As mentioned above, a more challenging test for neural models of streaming relates to the dynamic changes in percept that are experienced by listeners as the sequence is heard for a prolonged period of time [19]. We quantified these perceptual effects by asking normal-hearing listeners to report their percept (“one stream” or “two streams”) continuously during the same 10-s stimulus sequences as the ones used for the physiology (Supplemental Experimental Procedures). The average reported percept plotted as a function of time from sequence onset shows that at all but the smallest ΔF, the proportion of two streams responses increases over time (Fig. 3A,B). This build-up of segregation is faster and more pronounced at the largest ΔFs. It has been proposed that this build-up comes from multi-second adaptation of neural responses in auditory cortex [3]. Here, we observed that neurons in the CN also display strong multi-second adaptation in response to the long-duration tone sequences. Both single neurons (Fig. 1) and the population average (Fig. 2A,B) showed a marked and progressive decrease in spike counts over the course of the 10-s stimulus sequence. This multi-second adaptation was present in the two main different types of cells in the ventral subdivision of the CN, including bushy cells which exhibit “primary-like” responses similar to those of auditory-nerve fibers. This shows that the multi-second adaptation observed in auditory cortex is already present in the auditory periphery.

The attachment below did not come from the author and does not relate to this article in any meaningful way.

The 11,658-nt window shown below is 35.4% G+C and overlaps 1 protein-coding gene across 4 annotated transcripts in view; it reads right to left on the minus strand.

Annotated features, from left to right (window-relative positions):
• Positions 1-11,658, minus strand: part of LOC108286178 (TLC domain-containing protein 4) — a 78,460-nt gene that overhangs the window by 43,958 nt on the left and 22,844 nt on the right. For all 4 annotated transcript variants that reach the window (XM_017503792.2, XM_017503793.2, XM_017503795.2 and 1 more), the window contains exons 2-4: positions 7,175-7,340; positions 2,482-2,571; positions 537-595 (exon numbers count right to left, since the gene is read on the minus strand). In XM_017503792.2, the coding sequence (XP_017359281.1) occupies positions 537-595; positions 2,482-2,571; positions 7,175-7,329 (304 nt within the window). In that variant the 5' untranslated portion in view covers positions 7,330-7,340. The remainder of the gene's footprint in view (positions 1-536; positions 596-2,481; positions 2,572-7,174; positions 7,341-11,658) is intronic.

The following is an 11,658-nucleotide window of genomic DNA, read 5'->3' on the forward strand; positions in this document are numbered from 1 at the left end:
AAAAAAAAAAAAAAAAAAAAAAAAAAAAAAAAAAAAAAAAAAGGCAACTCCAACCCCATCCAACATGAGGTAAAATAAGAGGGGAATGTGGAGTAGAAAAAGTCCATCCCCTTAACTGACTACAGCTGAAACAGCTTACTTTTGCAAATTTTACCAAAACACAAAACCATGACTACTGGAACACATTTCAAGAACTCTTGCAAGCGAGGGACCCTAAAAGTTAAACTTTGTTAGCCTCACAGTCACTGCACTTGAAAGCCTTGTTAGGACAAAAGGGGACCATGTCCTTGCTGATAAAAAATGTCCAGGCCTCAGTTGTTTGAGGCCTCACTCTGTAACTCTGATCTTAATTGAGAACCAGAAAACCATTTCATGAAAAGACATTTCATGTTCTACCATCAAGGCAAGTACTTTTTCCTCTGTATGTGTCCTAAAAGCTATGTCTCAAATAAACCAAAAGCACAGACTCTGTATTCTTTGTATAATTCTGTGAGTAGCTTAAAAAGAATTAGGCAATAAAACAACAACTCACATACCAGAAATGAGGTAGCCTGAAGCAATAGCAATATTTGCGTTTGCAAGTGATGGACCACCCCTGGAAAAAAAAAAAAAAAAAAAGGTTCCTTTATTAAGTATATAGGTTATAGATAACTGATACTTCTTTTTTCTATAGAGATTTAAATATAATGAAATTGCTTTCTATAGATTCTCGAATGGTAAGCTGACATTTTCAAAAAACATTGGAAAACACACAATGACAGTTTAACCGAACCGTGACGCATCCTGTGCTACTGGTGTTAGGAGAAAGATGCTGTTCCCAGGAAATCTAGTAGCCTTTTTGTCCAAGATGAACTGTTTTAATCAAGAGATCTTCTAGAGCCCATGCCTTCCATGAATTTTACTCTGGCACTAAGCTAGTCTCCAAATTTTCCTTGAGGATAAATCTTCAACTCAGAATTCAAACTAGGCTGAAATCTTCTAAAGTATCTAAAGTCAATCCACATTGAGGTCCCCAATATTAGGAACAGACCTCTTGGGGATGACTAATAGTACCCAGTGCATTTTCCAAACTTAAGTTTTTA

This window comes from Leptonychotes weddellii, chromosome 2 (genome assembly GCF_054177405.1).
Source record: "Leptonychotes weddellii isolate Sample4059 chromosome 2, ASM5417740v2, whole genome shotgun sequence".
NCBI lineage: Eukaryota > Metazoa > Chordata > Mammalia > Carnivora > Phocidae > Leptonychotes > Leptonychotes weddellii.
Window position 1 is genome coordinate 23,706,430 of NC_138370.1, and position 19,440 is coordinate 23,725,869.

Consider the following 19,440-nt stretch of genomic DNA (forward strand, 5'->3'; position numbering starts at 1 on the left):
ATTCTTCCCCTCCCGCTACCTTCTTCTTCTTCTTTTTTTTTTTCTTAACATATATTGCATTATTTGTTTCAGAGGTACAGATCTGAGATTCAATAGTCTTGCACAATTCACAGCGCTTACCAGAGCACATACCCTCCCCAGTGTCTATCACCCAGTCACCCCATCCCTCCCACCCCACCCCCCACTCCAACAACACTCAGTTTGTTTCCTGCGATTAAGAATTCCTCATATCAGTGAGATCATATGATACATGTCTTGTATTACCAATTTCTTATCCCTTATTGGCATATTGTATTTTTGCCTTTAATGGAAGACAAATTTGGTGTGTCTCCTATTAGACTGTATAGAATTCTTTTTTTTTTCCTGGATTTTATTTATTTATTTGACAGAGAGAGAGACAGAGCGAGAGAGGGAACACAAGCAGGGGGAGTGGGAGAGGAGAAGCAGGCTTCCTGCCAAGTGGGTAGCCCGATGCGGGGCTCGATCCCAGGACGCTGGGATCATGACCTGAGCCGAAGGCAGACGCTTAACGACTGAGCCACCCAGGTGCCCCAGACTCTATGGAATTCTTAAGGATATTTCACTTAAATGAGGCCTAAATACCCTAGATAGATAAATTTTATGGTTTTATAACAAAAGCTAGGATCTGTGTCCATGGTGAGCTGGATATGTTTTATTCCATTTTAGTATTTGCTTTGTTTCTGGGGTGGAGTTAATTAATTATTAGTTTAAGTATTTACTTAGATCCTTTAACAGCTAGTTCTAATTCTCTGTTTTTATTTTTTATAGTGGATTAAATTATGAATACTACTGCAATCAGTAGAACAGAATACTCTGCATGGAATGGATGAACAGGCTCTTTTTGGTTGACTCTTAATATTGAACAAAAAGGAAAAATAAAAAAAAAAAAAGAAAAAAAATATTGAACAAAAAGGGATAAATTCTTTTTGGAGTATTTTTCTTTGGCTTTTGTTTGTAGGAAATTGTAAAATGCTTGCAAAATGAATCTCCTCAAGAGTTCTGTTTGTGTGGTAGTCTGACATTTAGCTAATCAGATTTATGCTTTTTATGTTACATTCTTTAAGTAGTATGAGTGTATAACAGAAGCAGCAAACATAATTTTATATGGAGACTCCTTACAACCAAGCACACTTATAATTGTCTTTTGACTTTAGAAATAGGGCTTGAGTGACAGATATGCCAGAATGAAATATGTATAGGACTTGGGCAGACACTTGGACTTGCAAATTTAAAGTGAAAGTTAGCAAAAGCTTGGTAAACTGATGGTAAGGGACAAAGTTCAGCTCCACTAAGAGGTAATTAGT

Figure 2
Multi-second adaptation is present in the cochlear nucleus
Figure 3
Responses from the cochlear nucleus predict the behavioural build-up of streaming